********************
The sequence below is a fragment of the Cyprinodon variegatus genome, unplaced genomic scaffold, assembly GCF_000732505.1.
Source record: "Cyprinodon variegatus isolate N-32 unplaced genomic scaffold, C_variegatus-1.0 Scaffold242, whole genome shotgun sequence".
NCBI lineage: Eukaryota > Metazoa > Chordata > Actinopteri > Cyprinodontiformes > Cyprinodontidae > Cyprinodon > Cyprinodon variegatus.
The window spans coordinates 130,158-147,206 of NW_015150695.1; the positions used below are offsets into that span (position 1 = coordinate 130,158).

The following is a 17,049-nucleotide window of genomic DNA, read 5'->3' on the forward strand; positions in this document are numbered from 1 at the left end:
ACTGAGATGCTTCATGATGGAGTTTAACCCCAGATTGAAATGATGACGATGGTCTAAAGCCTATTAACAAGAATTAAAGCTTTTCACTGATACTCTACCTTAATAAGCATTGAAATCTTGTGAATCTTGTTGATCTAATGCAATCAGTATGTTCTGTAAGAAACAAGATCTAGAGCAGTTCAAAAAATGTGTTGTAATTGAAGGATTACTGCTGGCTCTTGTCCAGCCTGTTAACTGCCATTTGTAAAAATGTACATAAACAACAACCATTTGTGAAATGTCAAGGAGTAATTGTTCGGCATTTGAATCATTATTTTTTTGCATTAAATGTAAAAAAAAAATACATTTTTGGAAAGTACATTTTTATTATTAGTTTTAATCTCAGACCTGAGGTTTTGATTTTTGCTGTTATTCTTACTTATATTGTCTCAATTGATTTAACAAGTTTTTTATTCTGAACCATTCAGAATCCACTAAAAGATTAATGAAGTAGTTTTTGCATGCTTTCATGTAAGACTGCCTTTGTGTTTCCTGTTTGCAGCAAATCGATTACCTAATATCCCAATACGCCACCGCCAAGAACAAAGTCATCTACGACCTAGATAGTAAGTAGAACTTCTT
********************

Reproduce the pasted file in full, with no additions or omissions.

The sequence below is a fragment of the Cyprinodon variegatus genome, unplaced genomic scaffold, assembly GCF_000732505.1.
Source record: "Cyprinodon variegatus isolate N-32 unplaced genomic scaffold, C_variegatus-1.0 Scaffold242, whole genome shotgun sequence".
NCBI lineage: Eukaryota > Metazoa > Chordata > Actinopteri > Cyprinodontiformes > Cyprinodontidae > Cyprinodon > Cyprinodon variegatus.
The window spans coordinates 130,158-147,206 of NW_015150695.1; the positions used below are offsets into that span (position 1 = coordinate 130,158).

The following is a 17,049-nucleotide window of genomic DNA, read 5'->3' on the forward strand; positions in this document are numbered from 1 at the left end:
ACTGAGATGCTTCATGATGGAGTTTAACCCCAGATTGAAATGATGACGATGGTCTAAAGCCTATTAACAAGAATTAAAGCTTTTCACTGATACTCTACCTTAATAAGCATTGAAATCTTGTGAATCTTGTTGATCTAATGCAATCAGTATGTTCTGTAAGAAACAAGATCTAGAGCAGTTCAAAAAATGTGTTGTAATTGAAGGATTACTGCTGGCTCTTGTCCAGCCTGTTAACTGCCATTTGTAAAAATGTACATAAACAACAACCATTTGTGAAATGTCAAGGAGTAATTGTTCGGCATTTGAATCATTATTTTTTTGCATTAAATGTAAAAAAAAAATACATTTTTGGAAAGTACATTTTTATTATTAGTTTTAATCTCAGACCTGAGGTTTTGATTTTTGCTGTTATTCTTACTTATATTGTCTCAATTGATTTAACAAGTTTTTTATTCTGAACCATTCAGAATCCACTAAAAGATTAATGAAGTAGTTTTTGCATGCTTTCATGTAAGACTGCCTTTGTGTTTCCTGTTTGCAGCAAATCGATTACCTAATATCCCAATACGCCACCGCCAAGAACAAAGTCATCTACGACCTAGATAGTAAGTAGAACTTCTT